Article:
And as far as emissions go, we already have pretty high standards for what is expelled out of our tailpipe these days, so I’m not buying that we need to reduce our oil consumption to reduce pollution that much more substantially either. That low hanging fruit was picked through the clean air act quite successfully as most cities are light years cleaner emission-wise than 30 years ago.

    Basically, let’s NOT impose either higher CAFE standards OR increased gas taxes to solve a problem that isn’t exactly a clear cut issue to begin with.

    1. And the existence of a large supply from Iraq has no impact on world oil prices, right?

      1. Well, yeah of course it will. And your point is?

      2. What “large supply” would that be?

        I was under the impression Iraq was producing oil before we invaded… and that it was being sold at below market prices in the “Oil for Food” program.

  21. One might, as Tara said above, see that driving causes massive externalities, and (again, as with other market failures), libertarians are usually down with government correcting true market failures. Car drivers have to be forced to internalize the costs they inflict on society. Car drivers have been skimming surplus value for a long time.

    1. Yaaaaaaaaawn. You’re still here? I’d say [citation needed], but that would just encourage you.

      As noted above – you can suck start my Harley.

      1. Fascinating, you libertarians! This plan totally internalizes costs to the main beneficiaries of the externalities, all without increasing TEH EVUL GOVERNMENT’s revenue, and you still complain.

        I guess people should be able to pollute all they wish, without paying the costs associated? Is that the state of modern libertarianism?

        1. Can you not fucking read? I will repeat once for you:

          COASE COASE COASE COASE COASE COASE COASE
          COASE COASE COASE COASE COASE COASE COASE COASE COASE COASE COASE COASE COASE COASE COASE COASE COASE COASE COASE COASE COASE COASE COASE COASE COASE COASE COASE COASE COASE COASE COASE COASE COASE COASE COASE COASE COASE COASE COASE COASE COASE COASE COASE COASE COASE COASE COASE COASE COASE COASE COASE COASE COASE COASE COASE COASE COASE COASE COASE COASE COASE COASE COASE COASE COASE COASE COASE COASE COASE COASE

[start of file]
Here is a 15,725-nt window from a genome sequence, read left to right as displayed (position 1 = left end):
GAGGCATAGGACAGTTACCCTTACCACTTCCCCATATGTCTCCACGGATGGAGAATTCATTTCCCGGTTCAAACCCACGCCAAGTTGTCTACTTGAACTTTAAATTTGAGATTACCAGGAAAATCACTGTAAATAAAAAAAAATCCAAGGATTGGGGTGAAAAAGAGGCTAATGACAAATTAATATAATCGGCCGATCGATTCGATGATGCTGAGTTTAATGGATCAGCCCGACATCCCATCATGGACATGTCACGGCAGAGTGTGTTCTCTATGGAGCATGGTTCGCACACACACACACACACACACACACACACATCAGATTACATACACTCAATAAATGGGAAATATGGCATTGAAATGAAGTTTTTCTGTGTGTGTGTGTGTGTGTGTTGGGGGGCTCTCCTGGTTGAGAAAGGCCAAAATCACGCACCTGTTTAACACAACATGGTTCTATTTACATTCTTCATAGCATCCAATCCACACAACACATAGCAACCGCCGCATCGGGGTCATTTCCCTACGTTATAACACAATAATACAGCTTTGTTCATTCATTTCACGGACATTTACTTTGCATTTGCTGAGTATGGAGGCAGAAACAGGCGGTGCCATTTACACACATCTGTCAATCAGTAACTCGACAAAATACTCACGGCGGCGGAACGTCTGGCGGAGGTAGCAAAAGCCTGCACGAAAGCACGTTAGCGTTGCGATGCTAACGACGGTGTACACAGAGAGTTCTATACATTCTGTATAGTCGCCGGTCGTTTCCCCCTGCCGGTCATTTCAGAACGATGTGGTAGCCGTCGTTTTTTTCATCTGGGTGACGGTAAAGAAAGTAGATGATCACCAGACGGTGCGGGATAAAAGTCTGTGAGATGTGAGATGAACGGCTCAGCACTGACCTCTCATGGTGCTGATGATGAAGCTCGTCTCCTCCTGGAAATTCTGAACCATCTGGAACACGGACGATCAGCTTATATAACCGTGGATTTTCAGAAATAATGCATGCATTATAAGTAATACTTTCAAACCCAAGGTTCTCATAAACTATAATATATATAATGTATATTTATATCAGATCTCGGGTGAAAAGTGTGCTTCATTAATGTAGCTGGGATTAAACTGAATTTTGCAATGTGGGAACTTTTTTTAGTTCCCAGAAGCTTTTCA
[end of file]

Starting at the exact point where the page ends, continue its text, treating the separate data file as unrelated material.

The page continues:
1. How is Coase applicable to a problem where car owners and producers have no incentive to negotiate and the costs of pollution are extremely disbursed?

            I mean, who owns the air?

            1. How is it not applicable?

              Both have incentives to negotiate depending on who owns the air.

              Which is the right question to ask.

              1. Describe, in detail, how the government (and yes, it would be the government artificially creating ownership where none existed) should parcel out air-ownership rights to the point that one is able to efficiently monitor particulate matter that would fall inside one’s (air) property.

                Parceling out air ownership is one of the dumber things I have heard a libertarian say.

                1. Parceling out air ownership is one of the dumber things I have heard a libertarian say.

                  Can you point out where its been said?

                2. From David Friedman:

                  Part of what Coase showed was that, for some problems, there is no legal rule, no form of regulation, that will generate a fully efficient solution. He thus anticipated public choice economists, such as James Buchanan (another Nobel winner), in arguing that the real choice was not between an inefficient market and an efficient government solution but rather among a variety of inefficient alternatives, private and governmental. In Coase’s words: “All solutions have costs and there is no reason to suppose that government regulation is called for simply because the problem is not well handled by the market or the firm.”

                3. Dan T. |4.2.10 @ 1:36PM|#
                  Describe, in detail, how the government (and yes, it would be the government artificially creating ownership where none existed) should parcel out air-ownership rights to the point that one is able to efficiently monitor particulate matter that would fall inside one’s (air) property.

                  Describe, in detail, why anyone should.

        2. We already are taxed on gasoline to pay partly for emissions, not to mention federal smog emissions standards ($20 bucks a piece before you re-register each year in TN) and the air is cleaner in US cities today despite the fact that we drive more miles with more cars.

          You want to make the global warming argument be my guest (I will still disagree but that’s besides the point), but the pollution one is moot.

          MOOT I SAY!!!